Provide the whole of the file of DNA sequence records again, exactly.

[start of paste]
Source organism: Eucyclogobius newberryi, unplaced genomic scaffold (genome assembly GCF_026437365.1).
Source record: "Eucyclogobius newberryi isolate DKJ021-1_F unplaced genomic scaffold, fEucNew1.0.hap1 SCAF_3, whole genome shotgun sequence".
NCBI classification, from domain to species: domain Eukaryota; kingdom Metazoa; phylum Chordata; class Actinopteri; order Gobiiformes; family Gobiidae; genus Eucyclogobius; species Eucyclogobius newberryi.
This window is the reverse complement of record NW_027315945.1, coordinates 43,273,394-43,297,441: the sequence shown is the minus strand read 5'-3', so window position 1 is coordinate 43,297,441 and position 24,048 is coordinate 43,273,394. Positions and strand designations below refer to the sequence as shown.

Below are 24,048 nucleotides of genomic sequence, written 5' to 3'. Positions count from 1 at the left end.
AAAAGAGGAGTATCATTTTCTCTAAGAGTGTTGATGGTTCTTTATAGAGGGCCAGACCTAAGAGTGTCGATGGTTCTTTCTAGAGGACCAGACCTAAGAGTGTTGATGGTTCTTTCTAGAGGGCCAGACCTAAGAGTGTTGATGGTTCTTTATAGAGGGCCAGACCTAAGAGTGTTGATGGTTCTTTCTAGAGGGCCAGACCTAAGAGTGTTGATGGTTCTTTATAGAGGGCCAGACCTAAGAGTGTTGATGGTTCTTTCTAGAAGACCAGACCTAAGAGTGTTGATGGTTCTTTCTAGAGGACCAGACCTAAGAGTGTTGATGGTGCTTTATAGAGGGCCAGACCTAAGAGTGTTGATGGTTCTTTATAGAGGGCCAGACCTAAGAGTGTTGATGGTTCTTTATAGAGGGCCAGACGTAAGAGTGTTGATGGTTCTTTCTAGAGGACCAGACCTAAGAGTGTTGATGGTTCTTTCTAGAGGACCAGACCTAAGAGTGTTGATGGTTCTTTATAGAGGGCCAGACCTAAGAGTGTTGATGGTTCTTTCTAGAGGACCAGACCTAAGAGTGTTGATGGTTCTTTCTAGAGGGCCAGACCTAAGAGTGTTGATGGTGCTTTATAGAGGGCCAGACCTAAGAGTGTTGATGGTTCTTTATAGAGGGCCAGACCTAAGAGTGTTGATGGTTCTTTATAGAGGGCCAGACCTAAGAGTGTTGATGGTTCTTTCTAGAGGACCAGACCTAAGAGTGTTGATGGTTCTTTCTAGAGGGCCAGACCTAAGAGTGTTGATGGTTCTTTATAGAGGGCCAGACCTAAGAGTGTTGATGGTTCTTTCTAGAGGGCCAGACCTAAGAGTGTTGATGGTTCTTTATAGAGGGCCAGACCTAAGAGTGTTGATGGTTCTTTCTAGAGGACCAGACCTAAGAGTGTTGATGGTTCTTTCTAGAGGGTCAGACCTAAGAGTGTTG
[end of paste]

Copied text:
Source organism: Eucyclogobius newberryi, unplaced genomic scaffold (genome assembly GCF_026437365.1).
Source record: "Eucyclogobius newberryi isolate DKJ021-1_F unplaced genomic scaffold, fEucNew1.0.hap1 SCAF_3, whole genome shotgun sequence".
NCBI classification, from domain to species: domain Eukaryota; kingdom Metazoa; phylum Chordata; class Actinopteri; order Gobiiformes; family Gobiidae; genus Eucyclogobius; species Eucyclogobius newberryi.
This window is the reverse complement of record NW_027315945.1, coordinates 43,273,394-43,297,441: the sequence shown is the minus strand read 5'-3', so window position 1 is coordinate 43,297,441 and position 24,048 is coordinate 43,273,394. Positions and strand designations below refer to the sequence as shown.

Below are 24,048 nucleotides of genomic sequence, written 5' to 3'. Positions count from 1 at the left end.
AAAAGAGGAGTATCATTTTCTCTAAGAGTGTTGATGGTTCTTTATAGAGGGCCAGACCTAAGAGTGTCGATGGTTCTTTCTAGAGGACCAGACCTAAGAGTGTTGATGGTTCTTTCTAGAGGGCCAGACCTAAGAGTGTTGATGGTTCTTTATAGAGGGCCAGACCTAAGAGTGTTGATGGTTCTTTCTAGAGGGCCAGACCTAAGAGTGTTGATGGTTCTTTATAGAGGGCCAGACCTAAGAGTGTTGATGGTTCTTTCTAGAAGACCAGACCTAAGAGTGTTGATGGTTCTTTCTAGAGGACCAGACCTAAGAGTGTTGATGGTGCTTTATAGAGGGCCAGACCTAAGAGTGTTGATGGTTCTTTATAGAGGGCCAGACCTAAGAGTGTTGATGGTTCTTTATAGAGGGCCAGACGTAAGAGTGTTGATGGTTCTTTCTAGAGGACCAGACCTAAGAGTGTTGATGGTTCTTTCTAGAGGACCAGACCTAAGAGTGTTGATGGTTCTTTATAGAGGGCCAGACCTAAGAGTGTTGATGGTTCTTTCTAGAGGACCAGACCTAAGAGTGTTGATGGTTCTTTCTAGAGGGCCAGACCTAAGAGTGTTGATGGTGCTTTATAGAGGGCCAGACCTAAGAGTGTTGATGGTTCTTTATAGAGGGCCAGACCTAAGAGTGTTGATGGTTCTTTATAGAGGGCCAGACCTAAGAGTGTTGATGGTTCTTTCTAGAGGACCAGACCTAAGAGTGTTGATGGTTCTTTCTAGAGGGCCAGACCTAAGAGTGTTGATGGTTCTTTATAGAGGGCCAGACCTAAGAGTGTTGATGGTTCTTTCTAGAGGGCCAGACCTAAGAGTGTTGATGGTTCTTTATAGAGGGCCAGACCTAAGAGTGTTGATGGTTCTTTCTAGAGGACCAGACCTAAGAGTGTTGATGGTTCTTTCTAGAGGGTCAGACCTAAGAGTGTTG